Indeed, Singh noted that she has encountered many financial institutions today that do have “good quality technology” in place to reduce false positives by leveraging artificial intelligence and machine learning. “It is achievable, but it requires a lot more investment and time,” she said, describing a years-long journey by one bank.
Michael Meadon, Proposition Sales Director for Risk at Refinitiv, pointed to similarly high volumes of false positives in sanctions screening, which the industry tries to address through the use of ‘fuzzy matching’ algorithms. A key consideration for financial institutions typically involves their settings for “how fuzzy” they want the fuzzy matching to be.
A financial institution with ‘overly fuzzy’ matching does not generate what Meadon calls a “productive alert”, i.e. one that has some potential of actually being a true alert. “If you’re so fuzzy in your screening settings that you’re throwing up potentially hundreds or even thousands of results … it’s just not a productive approach to screening,” he said.
According to Meadon, having a consistent and a disciplined design mindset when it comes to screening programmes is crucial to dealing with these issues. A financial institution needs to understand its own risk appetite, as well as the material risk that a false negative would present. Based on this, different fuzzy thresholds may be set for different risk areas, but extensive testing is key, as is having a thorough understanding of the fuzzy logic being applied.
An expanding universe
In sanctions screening, the key factor has been that the universe financial institutions have to screen against keeps expanding, Meadon said. As of end-January, over 40,000 individuals and entities were explicitly sanctioned, representing a near doubling of what sanctions lists looked like just two years ago. This does not yet include individuals and entities that may be implicitly sanctioned, such as through OFAC’s Fifty Percent Rule, he noted.
Further complicating matters are the conflicts of law situations that arise in sanctions, notably visible in the past year as the US and China sparred over Hong Kong. In addition, sweeping sanctions orders like Executive Order 13959, which blocked investment by US persons into certain so-called ‘Chinese military companies’, have involved large amounts of data to determine which assets and securities are impacted.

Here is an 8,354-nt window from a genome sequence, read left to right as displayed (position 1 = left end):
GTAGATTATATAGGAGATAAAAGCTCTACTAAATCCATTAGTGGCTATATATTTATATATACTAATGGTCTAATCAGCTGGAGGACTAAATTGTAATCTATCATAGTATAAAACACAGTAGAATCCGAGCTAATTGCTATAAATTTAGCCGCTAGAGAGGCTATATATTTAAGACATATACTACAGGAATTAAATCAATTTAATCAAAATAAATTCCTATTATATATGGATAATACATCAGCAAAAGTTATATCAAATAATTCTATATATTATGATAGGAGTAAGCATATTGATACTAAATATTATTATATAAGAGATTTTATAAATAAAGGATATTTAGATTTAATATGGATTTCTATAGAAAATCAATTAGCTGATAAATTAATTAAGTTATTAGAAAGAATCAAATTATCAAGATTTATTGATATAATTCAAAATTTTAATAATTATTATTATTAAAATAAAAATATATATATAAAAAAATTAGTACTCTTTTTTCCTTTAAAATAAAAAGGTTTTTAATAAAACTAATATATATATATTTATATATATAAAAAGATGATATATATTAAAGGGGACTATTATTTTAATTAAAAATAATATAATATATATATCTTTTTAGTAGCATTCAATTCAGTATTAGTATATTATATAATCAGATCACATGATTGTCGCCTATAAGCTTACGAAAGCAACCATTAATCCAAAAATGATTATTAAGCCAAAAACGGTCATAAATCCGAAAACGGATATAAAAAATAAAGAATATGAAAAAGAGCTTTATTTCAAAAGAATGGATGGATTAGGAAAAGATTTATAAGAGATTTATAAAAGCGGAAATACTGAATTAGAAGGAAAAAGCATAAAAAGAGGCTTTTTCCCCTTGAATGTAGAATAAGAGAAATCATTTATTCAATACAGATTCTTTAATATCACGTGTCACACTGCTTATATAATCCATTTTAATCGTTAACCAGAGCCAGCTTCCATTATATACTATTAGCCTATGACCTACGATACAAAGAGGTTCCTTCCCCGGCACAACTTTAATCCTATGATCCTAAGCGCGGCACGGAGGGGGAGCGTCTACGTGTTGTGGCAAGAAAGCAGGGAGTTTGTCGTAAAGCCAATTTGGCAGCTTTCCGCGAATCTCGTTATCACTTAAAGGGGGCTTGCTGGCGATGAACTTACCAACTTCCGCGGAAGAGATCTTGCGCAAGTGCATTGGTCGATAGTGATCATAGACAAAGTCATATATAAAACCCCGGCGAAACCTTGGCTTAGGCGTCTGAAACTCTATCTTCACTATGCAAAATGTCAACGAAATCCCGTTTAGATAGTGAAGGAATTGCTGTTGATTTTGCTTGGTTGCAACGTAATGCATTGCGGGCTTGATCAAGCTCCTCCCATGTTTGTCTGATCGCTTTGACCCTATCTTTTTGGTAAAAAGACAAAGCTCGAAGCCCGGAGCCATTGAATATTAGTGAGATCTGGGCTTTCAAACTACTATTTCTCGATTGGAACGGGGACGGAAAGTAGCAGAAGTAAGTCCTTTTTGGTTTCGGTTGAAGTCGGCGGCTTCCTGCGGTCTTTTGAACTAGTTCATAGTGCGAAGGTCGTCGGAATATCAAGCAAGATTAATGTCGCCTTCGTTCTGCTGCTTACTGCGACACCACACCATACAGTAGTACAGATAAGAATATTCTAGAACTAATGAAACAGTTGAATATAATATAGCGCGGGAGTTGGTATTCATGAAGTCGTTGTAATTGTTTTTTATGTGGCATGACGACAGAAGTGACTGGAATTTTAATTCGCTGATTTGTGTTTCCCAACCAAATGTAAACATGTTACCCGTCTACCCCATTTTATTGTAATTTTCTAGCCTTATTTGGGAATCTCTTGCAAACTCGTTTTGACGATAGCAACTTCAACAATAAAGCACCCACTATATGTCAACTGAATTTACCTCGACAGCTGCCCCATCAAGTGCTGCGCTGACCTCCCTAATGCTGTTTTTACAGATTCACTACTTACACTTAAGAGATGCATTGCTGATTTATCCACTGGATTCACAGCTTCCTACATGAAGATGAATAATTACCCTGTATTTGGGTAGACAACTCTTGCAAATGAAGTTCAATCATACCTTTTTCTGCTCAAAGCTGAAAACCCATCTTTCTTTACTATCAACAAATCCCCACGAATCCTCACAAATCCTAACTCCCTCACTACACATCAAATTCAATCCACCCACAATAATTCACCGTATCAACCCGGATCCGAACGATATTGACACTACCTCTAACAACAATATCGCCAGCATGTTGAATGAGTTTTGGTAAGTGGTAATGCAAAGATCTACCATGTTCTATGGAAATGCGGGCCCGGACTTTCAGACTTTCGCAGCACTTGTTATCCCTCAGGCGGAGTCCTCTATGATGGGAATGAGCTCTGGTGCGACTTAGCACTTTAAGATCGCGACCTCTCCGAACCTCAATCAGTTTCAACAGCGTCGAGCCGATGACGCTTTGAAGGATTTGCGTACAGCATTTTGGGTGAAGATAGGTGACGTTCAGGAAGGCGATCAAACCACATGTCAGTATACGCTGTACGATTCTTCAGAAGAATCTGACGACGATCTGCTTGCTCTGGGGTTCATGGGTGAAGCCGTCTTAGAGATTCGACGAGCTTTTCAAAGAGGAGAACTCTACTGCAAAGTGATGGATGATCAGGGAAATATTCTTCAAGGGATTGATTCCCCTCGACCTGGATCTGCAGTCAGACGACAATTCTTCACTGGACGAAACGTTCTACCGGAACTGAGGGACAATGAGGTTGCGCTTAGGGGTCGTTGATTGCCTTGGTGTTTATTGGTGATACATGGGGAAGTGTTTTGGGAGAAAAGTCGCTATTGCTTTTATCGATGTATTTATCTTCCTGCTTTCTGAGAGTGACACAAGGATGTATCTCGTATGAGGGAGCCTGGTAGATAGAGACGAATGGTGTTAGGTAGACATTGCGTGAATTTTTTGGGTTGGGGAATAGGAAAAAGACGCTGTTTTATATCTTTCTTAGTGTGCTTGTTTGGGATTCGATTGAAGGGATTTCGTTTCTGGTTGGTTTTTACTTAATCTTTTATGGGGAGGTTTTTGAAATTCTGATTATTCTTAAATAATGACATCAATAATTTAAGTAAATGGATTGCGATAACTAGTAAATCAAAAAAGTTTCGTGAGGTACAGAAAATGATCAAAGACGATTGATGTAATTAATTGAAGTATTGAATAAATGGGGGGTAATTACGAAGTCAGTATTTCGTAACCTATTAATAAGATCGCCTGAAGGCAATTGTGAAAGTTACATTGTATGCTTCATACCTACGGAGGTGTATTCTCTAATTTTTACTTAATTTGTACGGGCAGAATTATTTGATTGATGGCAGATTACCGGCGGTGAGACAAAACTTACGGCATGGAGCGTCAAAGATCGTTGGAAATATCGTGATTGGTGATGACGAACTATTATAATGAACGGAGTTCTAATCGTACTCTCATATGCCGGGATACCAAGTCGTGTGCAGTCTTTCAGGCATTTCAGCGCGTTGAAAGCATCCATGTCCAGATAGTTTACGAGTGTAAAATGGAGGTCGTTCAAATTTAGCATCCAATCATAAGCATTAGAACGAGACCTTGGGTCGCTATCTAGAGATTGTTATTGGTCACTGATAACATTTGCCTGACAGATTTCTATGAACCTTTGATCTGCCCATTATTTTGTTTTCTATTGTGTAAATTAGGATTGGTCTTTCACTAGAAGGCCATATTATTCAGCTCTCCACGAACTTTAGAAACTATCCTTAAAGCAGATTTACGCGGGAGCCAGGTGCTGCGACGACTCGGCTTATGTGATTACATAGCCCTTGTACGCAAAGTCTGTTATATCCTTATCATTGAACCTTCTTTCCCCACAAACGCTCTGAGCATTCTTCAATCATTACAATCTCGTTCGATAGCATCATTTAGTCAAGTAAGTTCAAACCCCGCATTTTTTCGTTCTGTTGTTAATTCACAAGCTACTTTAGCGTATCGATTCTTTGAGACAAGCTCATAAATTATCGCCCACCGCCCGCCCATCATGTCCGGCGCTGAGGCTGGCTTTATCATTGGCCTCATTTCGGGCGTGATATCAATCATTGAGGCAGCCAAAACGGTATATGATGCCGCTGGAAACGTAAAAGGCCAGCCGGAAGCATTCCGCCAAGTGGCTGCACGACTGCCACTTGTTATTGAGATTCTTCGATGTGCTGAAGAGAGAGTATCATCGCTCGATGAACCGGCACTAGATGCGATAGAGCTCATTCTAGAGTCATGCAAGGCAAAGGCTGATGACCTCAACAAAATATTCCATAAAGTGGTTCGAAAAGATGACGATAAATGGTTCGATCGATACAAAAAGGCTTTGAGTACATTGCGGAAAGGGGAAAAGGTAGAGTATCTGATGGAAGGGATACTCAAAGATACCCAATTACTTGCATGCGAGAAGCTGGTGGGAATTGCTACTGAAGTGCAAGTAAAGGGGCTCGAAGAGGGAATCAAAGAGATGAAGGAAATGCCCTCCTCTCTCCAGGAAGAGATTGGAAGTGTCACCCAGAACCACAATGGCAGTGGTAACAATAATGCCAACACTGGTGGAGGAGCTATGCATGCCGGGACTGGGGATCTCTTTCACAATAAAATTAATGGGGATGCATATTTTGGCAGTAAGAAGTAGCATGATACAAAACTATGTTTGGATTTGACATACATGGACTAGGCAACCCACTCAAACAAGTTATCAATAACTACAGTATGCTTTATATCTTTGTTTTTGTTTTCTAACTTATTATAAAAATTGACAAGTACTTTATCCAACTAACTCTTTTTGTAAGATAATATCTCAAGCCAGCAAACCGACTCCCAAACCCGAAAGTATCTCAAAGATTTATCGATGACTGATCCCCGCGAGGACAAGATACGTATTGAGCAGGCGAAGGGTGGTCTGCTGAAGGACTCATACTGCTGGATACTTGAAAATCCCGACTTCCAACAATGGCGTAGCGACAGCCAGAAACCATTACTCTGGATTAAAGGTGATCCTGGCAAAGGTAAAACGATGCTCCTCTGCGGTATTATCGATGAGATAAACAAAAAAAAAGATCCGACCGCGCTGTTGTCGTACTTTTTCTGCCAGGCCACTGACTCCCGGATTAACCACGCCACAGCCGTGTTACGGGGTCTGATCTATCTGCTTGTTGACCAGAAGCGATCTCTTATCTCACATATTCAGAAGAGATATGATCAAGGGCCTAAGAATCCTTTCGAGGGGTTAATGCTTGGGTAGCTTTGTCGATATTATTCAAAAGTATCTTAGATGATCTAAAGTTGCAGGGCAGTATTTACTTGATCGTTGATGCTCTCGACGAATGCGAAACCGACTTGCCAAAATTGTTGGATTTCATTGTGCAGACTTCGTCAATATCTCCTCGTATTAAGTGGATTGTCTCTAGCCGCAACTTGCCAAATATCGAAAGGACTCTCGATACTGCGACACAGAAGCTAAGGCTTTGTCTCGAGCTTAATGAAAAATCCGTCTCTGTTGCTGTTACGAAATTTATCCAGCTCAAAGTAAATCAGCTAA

According to Meadon, tens of thousands of financial instruments – including ETFs, derivatives, warrants, loan participation notes, ADRs, GDRs – have been impacted by the one Executive Order. “The challenge of sanctions keeps increasing, and I don’t think technology is keeping up, because the sanctions bodies just keep expanding their sanctions programmes at a faster rate than we can innovate.”
Somewhat encouragingly, the panellists agreed that US sanctions policy will likely become more predictable under the Biden administration. But, to Meadon, the most notable trend in the sanctions landscape in the last five years is what he calls “a fracturing of the global consensus”, which has resulted in the UN sanctions programme grounding to a halt. “This fracturing is likely to continue,” he said.
Carrick believes a switch to nationalist governments will mean that new sanctions will continue to be imposed on a regular basis. Given the “sheer volume of change”, however, he wonders whether the onus should actually be 100 percent on financial institutions, or whether governments should be doing more to provide complete, authorised sanctions lists.
In addition, given that any individual can evade sanctions by merely setting up a shell company through a nominee directors service in as little as 20 minutes and at minimal cost, Carrick asks whether governments could be doing more to establish transparency around beneficial ownership.
“Transparency around ultimate beneficial ownership is one of the most preeminent problems in the world today, and probably the preeminent policy problem from a compliance perspective,” Meadon said.
Each panellist acknowledged that any criminal, sanctioned individual, or PEP with any sophistication will not simply use their own name to transfer millions of dollars through their own bank accounts. They would likely use family members or associates, whose names will be obscured behind complex webs of legal structures.
“Until that problem is solved, we’re not going to solve some of these other issues,” Meadon said. “Sadly, the criminals are winning that arms race right now.”
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A recording of the above-mentioned webinar is available here.